Blogger: Bob Blakley
DHS’ Data Privacy and Integrity Advisory Committee has issued its report on the implementation of the REAL ID Act; the report, which is excellent, can be found here.
The report’s introduction lays it out pretty explicitly:
“The REAL ID Act is one of the largest identity management undertakings in history. It would bring more than 200 million people from a large, diverse, and mobile country within a uniformly defined identity system, jointly operated by state governments. This has never been done before in the USA, and it raises numerous policy, privacy, and data security issues that have had only brief scrutiny, particularly given the scope and scale of the undertaking.
It is critical that specific issues be carefully considered before developing and deploying a uniform identity management system in the 21st century. These include, but are not limited to, the implementation costs, the privacy consequences, the security of stored identity documents and personal information, redress and fairness, mission creep, and, perhaps most importantly, provisions for national security protections.
The Department of Homeland Security's Notice of Proposed Rulemaking touched on some of these issues, though it did not explore them in the depth necessary for a system of such magnitude and such consequence. Given that these issues have not received adequate consideration, the Committee feels it is important that the following comments do not constitute an endorsement of REAL ID or the regulations as workable or appropriate.”
I’d make explicit the conclusion which the Data Privacy and Integrity Committee left readers to infer from their report:
The REAL ID act is a bad idea. The problems with the REAL ID act listed in the Committee’s report should not be fixed, because fixing them will not address the core issues the REAL ID act raises. Fixing the problems the Committee has identified will simply produce the best possible version of a very bad system. If the REAL ID act is implemented, there is no chance it will meet its stated goals; there is every reason to believe it will have many unforeseen adverse consquences; and there is every reason to believe its costs will be huge in proportion to its benefits.
There are many reasons the REAL ID act is a bad idea, even if the Committee’s issues are addressed; here are a few:
- The REAL ID act will spend an enormous amount of YOUR money on a technology which cannot in principle solve the stated problems. An ID card does not now and cannot ever tell the authorities whether its holder intends to commit a terrorist act. No unforgeable ID card can be produced, and if one could be produced, fraud would simply be refocused from attempts to counterfeit the card to attempts to subvert the issuance process to issue legitimate cards to the wrong people. It is not clear that the US legal system could be bent to require people to carry and present cards in all situations of interest, and even if it could, many Americans would not want to live under the legal system which would be required. And finally, of course, requiring the same card for lots of different high-value transactions makes the card itself a very high-value artifact, which makes the reward for counterfeiting the card very large, which makes it economically sensible to invest significant resources in developing equipment and techniques which can counterfeit the card....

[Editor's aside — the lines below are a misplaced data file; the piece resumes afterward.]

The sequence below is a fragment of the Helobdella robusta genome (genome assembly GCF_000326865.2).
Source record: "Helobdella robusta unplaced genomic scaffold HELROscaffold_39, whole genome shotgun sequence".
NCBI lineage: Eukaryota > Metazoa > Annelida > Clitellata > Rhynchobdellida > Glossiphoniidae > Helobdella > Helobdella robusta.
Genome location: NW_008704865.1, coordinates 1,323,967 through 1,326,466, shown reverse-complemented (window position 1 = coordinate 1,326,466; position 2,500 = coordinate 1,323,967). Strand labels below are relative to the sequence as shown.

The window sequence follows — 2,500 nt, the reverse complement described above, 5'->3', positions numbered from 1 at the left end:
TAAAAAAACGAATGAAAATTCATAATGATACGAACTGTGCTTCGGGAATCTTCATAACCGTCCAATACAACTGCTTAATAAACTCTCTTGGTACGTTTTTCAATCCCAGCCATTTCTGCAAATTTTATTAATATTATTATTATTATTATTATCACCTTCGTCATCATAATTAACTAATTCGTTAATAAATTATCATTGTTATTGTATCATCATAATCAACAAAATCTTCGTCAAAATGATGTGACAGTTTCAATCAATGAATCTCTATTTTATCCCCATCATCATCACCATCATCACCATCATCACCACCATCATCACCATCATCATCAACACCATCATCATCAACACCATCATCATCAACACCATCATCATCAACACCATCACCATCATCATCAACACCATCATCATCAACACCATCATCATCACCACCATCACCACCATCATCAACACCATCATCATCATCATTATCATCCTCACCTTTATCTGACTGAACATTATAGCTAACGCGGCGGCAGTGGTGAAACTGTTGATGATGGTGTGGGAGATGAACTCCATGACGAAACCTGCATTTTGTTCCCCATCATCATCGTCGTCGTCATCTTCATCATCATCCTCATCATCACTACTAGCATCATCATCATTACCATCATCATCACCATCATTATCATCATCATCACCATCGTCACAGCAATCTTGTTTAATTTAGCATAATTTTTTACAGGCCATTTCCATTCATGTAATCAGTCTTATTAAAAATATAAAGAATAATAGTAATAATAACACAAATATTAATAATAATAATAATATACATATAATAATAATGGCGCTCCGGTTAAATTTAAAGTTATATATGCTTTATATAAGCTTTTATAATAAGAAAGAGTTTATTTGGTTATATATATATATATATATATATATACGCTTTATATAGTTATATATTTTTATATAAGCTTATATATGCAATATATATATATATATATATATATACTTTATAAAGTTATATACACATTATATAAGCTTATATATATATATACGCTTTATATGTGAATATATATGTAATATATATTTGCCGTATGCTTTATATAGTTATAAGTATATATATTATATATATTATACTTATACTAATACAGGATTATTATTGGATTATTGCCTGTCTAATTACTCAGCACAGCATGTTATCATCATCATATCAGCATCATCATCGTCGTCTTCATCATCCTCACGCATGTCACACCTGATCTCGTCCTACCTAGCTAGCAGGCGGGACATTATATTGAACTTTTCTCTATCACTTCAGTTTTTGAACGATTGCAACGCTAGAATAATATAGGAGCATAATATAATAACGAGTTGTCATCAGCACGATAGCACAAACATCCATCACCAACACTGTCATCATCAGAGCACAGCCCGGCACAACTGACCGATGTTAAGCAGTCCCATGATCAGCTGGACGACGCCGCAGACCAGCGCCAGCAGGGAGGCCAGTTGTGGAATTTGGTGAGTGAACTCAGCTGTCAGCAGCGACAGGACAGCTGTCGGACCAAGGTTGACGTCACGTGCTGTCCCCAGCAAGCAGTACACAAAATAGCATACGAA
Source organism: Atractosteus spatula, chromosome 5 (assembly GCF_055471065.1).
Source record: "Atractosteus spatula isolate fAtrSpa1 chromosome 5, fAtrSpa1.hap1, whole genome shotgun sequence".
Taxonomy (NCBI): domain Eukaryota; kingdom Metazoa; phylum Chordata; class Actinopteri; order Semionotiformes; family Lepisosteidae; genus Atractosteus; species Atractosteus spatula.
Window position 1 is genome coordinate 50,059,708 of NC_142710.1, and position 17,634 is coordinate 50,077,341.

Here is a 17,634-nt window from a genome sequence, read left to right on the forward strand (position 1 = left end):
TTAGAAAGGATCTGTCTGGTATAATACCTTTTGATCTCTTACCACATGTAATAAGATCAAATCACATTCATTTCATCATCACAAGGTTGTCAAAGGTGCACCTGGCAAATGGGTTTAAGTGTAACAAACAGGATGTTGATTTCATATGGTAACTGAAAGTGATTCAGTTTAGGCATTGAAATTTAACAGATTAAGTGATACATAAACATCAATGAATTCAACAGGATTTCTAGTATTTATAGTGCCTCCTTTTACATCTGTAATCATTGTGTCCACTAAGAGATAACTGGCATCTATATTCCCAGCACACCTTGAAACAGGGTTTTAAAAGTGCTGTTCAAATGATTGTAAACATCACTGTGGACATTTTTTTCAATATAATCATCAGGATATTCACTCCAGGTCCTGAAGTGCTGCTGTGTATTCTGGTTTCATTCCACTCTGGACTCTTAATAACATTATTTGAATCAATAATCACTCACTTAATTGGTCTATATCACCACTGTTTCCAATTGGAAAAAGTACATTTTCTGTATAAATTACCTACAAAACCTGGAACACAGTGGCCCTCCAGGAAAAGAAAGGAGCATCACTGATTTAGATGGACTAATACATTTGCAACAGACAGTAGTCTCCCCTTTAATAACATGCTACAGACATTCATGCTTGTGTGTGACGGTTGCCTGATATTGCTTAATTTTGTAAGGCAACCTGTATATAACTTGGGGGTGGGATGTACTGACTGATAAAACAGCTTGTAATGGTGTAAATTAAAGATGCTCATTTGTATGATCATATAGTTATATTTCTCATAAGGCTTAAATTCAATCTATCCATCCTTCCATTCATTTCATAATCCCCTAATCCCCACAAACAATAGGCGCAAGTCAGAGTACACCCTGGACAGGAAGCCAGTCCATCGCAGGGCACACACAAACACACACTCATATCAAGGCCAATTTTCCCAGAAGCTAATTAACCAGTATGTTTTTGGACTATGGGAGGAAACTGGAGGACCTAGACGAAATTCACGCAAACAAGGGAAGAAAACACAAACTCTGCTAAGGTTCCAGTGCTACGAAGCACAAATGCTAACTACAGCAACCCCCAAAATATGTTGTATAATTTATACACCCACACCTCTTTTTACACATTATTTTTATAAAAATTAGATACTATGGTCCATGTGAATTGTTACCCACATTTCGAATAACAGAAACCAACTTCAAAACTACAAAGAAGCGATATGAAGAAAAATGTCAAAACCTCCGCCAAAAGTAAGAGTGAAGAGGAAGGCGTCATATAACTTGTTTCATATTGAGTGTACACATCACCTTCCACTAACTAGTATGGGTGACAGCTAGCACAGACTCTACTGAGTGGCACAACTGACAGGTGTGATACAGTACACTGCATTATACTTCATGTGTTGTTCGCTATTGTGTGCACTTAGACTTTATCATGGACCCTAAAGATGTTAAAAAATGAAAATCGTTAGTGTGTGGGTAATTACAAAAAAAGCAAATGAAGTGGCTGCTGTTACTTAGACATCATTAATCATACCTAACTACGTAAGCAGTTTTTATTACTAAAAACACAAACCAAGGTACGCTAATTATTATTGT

- The REAL ID act hands responsibility for solving a problem (terrorism and identity theft) to organizations (state DMVs) whose job does not involve solving these problems, who have no expertise in solving these problems, and who do not benefit in any way relevant to their own performance metrics from solving these problems. It should be expected that states will implement the terms of the act grudgingly and ineffectively, as, from their point of view, there are only costs and no benefits. Identity theft should be addressed by banks, not by the DMV. Terrorism should be addressed by the state department, the defense department, and the police; not by the DMV.
- The existence of single, federally mandated identifier for all US persons, required for all high-value transactions, will INEVITABLY create a host of secondary uses and a large number of unforeseen consequences. Most of the secondary uses will work against individuals by denying them privacy protections and access to services. Most of the unforeseen consequences will create risks for individuals and DMVs without involving any party who has the resources, expertise, and incentive to assume liability for losses or to mitigate risks. I’ll go so far as to predict the first unforeseen consequence now: if this act is implemented, it will quickly be discovered that there is a large class of US Citizens who CANNOT BE IDENTIFIED in the way required by the act, because they lack the necessary documentation. The system will then have to be modified to allow the rules to be broken for these people – and the alternative identification process thus created will become the first focus of identity thieves.